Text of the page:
Over the past five years, Progressive’s Keys to Progress® program has donated more than 500 cars to Veterans in need — and those cars have changed lives.
“It was a day I’ll never forget,” said Army Veteran Toby McNutt who received her car on Nov. 9.
During the year before the donation, Toby was teetering on the edge of homelessness, with a car that she couldn’t rely on.
She was living with her dad, working a part-time job, and starting business classes at Washburn University in Topeka, Kansas, when her dad decided to move to Indiana. Toby wanted to stay in Topeka, but she knew she wouldn’t be able to afford housing on her own, so she reached out to VA. Her VA caseworker helped her find an apartment through a supportive housing program run by the departments of Veterans Affairs and Housing and Urban Development — called HUD-VASH.
This solved one problem, but Toby had another: Her car was still unreliable. She said it would break down whenever it was most inconvenient.
“I’d leave work to go to lunch and my car would stop, about two or three times. My old car stopped on me at school,” Toby said. Her VA caseworker got word and told her about Progressive’s Keys to Progress program. Toby didn’t hesitate to apply.
Toby McNutt (center), accompanied by her two daughters, accepts her new car donated through Progressive’s Keys to Progress program.
Now, Toby drives her 2016 Chevy Malibu to work and school without fear of it leaving her stranded.
“It’s more than just winning a car,” said Toby, “it’s people appreciating your service.”
On the other side of the country, on that same November day, Navy Veteran Michael Santos (pictured at top of page) received his Keys to Progress donation in Fresno, California.
For years, Michael had been living with seasonal affective disorder, which caused him to fall behind on rent in the winter. He would always catch up on his payments during the sunnier months, and his landlords were OK with that — until he encountered one that wasn’t. After one winter of missing rent with a new landlord, Michael was evicted. He was homeless.
It wasn’t until about a year later that he found Veterans Plaza, a transitional service, and began his journey out of homelessness. Soon after, Michael was put in touch with a VA caseworker and enrolled in HUD-VASH, which helped him find housing.
With a place to call his own, Michael decided he wanted to pay it forward, so he began volunteering at a number of Veteran-centric organizations. The commitment was rewarding but proved difficult — in part because he didn’t have a car.
“In order to do everything, I was spending 15 hours a week on the bus,” said Michael.
Michael’s VA caseworker heard of this and told him about Progressive’s Keys to Progress program. He quickly applied. It was fortunate timing because two weeks after receiving the car, Michael severely injured his back.
“I wouldn’t have been able to do anything with public transportation,” Michael said. “If I didn’t have this car, I wouldn’t have access to the services I need. It really enables me to live a fuller life.”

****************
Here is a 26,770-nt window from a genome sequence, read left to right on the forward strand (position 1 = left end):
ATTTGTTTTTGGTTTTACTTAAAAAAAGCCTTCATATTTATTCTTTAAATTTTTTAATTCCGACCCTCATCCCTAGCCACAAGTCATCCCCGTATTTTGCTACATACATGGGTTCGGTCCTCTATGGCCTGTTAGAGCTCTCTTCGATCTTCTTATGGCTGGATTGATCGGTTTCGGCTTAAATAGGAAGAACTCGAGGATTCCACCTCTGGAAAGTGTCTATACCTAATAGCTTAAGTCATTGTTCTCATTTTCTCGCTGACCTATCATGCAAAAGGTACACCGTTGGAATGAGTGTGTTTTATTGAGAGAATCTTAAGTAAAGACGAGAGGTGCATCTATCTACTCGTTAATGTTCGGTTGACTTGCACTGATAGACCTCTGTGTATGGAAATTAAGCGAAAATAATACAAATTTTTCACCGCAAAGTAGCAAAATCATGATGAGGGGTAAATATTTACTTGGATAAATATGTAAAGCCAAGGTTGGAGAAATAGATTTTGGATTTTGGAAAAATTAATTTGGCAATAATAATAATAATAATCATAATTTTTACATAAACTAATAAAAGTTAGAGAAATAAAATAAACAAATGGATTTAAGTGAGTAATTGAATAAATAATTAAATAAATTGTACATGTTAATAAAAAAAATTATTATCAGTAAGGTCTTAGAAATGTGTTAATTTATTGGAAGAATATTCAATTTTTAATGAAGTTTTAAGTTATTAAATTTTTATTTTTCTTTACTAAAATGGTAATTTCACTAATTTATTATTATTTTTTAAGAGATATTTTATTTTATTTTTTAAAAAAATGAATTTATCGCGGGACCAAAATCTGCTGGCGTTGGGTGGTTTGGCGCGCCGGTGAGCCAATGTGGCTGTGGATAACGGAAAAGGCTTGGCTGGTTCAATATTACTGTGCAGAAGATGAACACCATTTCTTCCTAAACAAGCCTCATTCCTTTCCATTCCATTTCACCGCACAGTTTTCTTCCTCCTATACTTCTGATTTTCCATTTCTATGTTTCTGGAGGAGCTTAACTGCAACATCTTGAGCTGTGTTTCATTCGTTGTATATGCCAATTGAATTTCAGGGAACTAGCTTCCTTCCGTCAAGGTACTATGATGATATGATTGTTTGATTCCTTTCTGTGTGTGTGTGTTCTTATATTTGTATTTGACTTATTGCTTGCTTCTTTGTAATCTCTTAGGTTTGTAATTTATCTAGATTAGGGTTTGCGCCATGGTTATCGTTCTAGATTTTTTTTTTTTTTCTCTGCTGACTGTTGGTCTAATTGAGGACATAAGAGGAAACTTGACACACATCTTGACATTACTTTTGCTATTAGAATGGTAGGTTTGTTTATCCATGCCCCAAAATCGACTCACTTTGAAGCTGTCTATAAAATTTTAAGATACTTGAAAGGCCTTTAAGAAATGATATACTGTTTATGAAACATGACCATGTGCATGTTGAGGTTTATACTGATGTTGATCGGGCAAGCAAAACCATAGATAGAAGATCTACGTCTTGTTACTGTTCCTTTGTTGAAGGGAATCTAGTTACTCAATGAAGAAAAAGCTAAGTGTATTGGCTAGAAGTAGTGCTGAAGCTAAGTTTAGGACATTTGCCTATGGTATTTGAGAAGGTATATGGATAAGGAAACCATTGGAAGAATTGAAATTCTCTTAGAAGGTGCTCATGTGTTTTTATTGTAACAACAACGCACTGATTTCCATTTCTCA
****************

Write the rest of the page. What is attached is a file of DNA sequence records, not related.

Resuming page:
Once Michael makes a full recovery from his injury, he plans to set up a group at his local Vet Center, where Veterans can watch movies together and open up afterward about how the films made them feel.
These stories wouldn’t be the same without the hard work of Progressive employees who support the Keys to Progress program, like Veteran Alex Rucshner, senior trainer for claims. Alex works with VA caseworkers and VA partner organizations to identify Veterans who are eligible for Keys to Progress services.
“Lack of transportation holds people down and takes away their freedom — it doesn’t give them a chance to be stable, to hold down a job, to get to their doctors’ appointments, to do everything they need to do,” said Alex. “And we like giving freedom back to the people who fought for ours.”
Toby and Michael received two of the 115 cars that were donated in 2017.
Veterans interested in receiving a 2018 donation must receive the appropriate forms from a non-profit or a VA staff person, as well as meet certain criteria. From there, they can submit the application to the Keys to Progress program themselves or through a family member or lawyer.
Those who receive donations will get a refurbished car, a full tank of gas, car insurance payments made for six months, and other assistance based on where they live. With more than 60 Keys to Progress event locations nationwide, Progressive looks forward to gifting at least 100 more Veterans with vehicles this year to help them move forward in their lives.
- Visit the Keys to Progress website to learn more.
- Visit VA’s website to learn about housing initiatives and other programs for Veterans exiting homelessness.
- Refer Veterans who are homeless or at imminent risk of becoming homeless to their local VA medical center, where VA staff are ready to assist, or urge them to call 1-877-4AID-VET (1-877-424-3838).
Holly Hirsel, a social worker, employed with VA’s national Homeless Program Office where she works with the community engagement team to develop and maintain partnerships with public and private entities to advance the availability of resources to prevent and end homelessness among Veterans. She holds a master’s degree in social work from Case Western Reserve Mandel School of Applied Social Sciences and an undergraduate degree from Cleveland State University majoring in both psychology and social work.